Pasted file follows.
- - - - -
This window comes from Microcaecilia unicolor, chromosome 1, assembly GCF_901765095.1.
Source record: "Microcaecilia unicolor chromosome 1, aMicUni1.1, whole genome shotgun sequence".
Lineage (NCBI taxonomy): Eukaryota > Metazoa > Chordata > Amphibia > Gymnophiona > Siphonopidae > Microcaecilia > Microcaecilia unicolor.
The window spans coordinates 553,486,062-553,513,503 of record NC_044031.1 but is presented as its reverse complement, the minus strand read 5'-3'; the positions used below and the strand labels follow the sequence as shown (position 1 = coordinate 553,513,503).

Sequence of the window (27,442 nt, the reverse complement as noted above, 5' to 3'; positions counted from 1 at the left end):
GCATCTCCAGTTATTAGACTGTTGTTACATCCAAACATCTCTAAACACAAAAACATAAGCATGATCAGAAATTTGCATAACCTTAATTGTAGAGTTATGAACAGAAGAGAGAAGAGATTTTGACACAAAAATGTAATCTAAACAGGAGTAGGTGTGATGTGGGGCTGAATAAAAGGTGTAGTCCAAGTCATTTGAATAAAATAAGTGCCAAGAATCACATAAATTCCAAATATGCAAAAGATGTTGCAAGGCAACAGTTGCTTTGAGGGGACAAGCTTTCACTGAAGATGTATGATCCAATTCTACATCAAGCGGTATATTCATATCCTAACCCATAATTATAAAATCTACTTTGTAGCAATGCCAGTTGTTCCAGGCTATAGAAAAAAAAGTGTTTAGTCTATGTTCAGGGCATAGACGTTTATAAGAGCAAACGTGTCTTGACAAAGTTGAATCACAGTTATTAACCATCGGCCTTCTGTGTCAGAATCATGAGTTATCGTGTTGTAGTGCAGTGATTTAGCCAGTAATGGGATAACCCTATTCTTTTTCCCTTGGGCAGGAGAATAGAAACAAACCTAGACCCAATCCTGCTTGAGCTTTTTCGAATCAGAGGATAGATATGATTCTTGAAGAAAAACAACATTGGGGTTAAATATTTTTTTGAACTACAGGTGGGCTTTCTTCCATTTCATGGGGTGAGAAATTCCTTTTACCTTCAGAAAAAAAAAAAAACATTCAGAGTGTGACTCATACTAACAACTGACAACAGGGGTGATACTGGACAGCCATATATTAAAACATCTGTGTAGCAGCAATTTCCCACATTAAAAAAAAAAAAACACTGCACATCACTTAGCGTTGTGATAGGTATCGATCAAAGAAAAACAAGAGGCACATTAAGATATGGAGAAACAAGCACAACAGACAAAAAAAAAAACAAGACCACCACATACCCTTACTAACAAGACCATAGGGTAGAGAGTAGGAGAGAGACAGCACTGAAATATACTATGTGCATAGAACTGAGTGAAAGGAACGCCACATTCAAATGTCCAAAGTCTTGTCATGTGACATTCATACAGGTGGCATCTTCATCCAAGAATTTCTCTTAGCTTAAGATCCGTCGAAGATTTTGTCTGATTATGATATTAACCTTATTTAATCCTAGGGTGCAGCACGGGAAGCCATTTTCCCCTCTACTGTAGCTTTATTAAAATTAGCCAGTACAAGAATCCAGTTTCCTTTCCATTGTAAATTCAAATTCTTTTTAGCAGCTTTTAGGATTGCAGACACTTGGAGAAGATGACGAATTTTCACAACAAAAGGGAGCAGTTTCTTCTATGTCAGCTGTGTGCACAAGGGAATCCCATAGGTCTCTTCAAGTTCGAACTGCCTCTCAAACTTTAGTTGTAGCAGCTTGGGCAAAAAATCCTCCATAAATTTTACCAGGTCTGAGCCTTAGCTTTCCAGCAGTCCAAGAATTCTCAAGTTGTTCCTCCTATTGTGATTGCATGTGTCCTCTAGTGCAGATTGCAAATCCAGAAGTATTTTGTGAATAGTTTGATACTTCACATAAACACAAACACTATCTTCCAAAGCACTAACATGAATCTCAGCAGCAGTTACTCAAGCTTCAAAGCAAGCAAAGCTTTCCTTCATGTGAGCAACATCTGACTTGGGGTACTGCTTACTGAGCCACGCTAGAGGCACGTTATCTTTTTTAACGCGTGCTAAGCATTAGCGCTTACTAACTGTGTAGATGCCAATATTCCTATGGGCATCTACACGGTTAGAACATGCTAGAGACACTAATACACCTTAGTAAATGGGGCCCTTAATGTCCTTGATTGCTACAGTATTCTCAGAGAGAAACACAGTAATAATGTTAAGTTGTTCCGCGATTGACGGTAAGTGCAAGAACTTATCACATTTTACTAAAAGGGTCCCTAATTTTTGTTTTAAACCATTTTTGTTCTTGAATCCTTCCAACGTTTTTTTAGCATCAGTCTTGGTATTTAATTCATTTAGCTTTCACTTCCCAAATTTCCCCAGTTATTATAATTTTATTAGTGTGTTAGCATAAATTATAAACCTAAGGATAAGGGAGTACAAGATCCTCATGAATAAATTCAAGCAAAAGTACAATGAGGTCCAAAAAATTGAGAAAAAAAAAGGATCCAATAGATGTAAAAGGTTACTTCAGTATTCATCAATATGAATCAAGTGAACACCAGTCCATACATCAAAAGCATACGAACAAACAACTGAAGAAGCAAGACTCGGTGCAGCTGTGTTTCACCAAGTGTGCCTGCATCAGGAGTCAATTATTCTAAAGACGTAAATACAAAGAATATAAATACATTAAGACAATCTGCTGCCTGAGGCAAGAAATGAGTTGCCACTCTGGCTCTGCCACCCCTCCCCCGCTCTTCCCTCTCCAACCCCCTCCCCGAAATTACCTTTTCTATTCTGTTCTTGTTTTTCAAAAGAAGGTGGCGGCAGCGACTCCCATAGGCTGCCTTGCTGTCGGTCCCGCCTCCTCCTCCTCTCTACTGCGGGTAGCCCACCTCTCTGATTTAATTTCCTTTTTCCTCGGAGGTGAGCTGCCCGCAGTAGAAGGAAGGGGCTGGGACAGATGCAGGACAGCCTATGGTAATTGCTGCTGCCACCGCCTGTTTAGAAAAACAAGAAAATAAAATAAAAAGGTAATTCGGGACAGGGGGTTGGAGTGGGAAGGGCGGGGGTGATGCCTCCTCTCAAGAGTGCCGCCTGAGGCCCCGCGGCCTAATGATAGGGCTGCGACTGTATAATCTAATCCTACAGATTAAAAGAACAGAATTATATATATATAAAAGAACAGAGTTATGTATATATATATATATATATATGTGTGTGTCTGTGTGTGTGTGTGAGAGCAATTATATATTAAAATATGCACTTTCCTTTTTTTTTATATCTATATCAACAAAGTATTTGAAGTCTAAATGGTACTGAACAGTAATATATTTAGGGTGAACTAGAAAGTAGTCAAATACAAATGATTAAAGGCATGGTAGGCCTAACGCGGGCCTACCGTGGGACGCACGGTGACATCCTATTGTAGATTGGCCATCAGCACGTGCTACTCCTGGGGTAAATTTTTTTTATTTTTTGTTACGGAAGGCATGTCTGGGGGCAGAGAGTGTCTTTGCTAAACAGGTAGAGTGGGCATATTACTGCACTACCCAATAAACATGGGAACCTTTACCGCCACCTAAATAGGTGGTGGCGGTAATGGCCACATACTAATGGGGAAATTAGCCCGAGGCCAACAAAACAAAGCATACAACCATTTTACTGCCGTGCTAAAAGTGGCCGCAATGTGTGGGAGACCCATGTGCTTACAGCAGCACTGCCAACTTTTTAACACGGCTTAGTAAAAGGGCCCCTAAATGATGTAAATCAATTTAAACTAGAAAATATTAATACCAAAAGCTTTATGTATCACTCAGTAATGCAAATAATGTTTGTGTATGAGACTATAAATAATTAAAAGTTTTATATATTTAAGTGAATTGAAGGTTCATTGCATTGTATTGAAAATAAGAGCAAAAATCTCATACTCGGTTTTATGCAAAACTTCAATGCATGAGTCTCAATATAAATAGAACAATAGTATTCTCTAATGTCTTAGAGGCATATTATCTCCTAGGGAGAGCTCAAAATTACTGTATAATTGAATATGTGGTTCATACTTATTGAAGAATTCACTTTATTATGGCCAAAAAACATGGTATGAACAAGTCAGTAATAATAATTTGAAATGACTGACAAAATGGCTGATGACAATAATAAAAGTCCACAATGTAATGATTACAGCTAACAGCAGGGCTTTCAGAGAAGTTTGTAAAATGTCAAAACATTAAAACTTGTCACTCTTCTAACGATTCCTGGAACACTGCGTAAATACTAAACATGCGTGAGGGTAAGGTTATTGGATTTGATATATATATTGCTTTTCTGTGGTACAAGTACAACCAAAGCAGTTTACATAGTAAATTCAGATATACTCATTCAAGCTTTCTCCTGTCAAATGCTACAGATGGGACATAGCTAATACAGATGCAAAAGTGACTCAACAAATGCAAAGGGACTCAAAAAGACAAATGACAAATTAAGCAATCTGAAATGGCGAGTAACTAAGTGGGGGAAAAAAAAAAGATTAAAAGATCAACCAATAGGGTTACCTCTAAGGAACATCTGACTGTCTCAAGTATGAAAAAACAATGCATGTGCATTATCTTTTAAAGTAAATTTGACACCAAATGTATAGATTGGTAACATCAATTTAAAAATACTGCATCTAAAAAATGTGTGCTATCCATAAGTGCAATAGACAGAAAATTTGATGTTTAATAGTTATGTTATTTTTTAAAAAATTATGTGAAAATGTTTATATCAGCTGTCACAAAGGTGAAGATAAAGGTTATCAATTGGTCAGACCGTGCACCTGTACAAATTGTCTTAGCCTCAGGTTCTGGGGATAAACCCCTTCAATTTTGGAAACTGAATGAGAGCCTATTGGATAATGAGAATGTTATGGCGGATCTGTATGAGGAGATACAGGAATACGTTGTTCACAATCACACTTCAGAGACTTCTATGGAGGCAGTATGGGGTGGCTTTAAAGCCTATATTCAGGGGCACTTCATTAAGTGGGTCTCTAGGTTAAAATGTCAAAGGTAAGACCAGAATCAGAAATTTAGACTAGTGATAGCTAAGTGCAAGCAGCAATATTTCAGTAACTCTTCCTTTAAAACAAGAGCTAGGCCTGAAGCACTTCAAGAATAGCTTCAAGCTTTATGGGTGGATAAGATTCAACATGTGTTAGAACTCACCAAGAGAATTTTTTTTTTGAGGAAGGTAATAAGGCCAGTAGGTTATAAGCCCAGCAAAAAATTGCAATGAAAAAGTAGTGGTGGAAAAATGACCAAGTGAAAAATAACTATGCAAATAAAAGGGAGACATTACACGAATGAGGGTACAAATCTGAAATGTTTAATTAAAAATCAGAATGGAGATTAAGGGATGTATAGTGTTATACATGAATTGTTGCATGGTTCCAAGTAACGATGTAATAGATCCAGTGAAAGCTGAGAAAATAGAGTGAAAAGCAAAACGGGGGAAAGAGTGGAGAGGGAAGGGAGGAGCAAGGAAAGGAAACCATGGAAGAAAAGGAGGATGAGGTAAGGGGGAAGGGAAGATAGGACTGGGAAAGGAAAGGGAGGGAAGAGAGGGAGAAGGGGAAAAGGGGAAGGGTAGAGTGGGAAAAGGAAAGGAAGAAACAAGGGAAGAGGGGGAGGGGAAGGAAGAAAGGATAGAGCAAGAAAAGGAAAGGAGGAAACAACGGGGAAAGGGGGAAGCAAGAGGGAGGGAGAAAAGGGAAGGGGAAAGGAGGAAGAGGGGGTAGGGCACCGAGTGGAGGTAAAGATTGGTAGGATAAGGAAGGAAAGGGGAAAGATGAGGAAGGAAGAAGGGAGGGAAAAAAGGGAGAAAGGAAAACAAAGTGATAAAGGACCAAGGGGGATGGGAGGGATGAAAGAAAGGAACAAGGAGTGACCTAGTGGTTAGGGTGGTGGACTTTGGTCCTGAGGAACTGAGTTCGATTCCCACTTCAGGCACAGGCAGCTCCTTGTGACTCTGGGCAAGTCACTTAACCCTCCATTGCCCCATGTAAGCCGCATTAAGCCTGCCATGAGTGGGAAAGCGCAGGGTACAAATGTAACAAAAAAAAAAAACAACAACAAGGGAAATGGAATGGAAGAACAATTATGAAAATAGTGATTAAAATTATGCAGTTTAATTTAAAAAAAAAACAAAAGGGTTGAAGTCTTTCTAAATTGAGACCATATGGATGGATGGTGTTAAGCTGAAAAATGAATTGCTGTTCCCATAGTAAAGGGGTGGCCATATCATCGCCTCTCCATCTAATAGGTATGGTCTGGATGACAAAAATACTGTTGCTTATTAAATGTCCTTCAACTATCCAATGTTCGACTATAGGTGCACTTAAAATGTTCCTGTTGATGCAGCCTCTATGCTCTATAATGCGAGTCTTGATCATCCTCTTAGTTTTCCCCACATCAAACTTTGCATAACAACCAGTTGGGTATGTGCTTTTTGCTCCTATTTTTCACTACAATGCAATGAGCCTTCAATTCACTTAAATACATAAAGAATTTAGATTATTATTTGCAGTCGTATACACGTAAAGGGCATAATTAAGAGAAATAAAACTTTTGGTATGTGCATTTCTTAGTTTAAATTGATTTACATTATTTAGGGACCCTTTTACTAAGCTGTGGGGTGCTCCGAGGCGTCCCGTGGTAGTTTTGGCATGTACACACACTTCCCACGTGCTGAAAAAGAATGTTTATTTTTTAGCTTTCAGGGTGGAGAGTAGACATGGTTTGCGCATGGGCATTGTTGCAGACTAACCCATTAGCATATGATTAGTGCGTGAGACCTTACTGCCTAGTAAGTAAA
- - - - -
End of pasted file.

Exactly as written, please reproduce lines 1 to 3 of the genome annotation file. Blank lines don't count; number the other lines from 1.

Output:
This window comes from Microcaecilia unicolor, chromosome 1, assembly GCF_901765095.1.
Source record: "Microcaecilia unicolor chromosome 1, aMicUni1.1, whole genome shotgun sequence".
Lineage (NCBI taxonomy): Eukaryota > Metazoa > Chordata > Amphibia > Gymnophiona > Siphonopidae > Microcaecilia > Microcaecilia unicolor.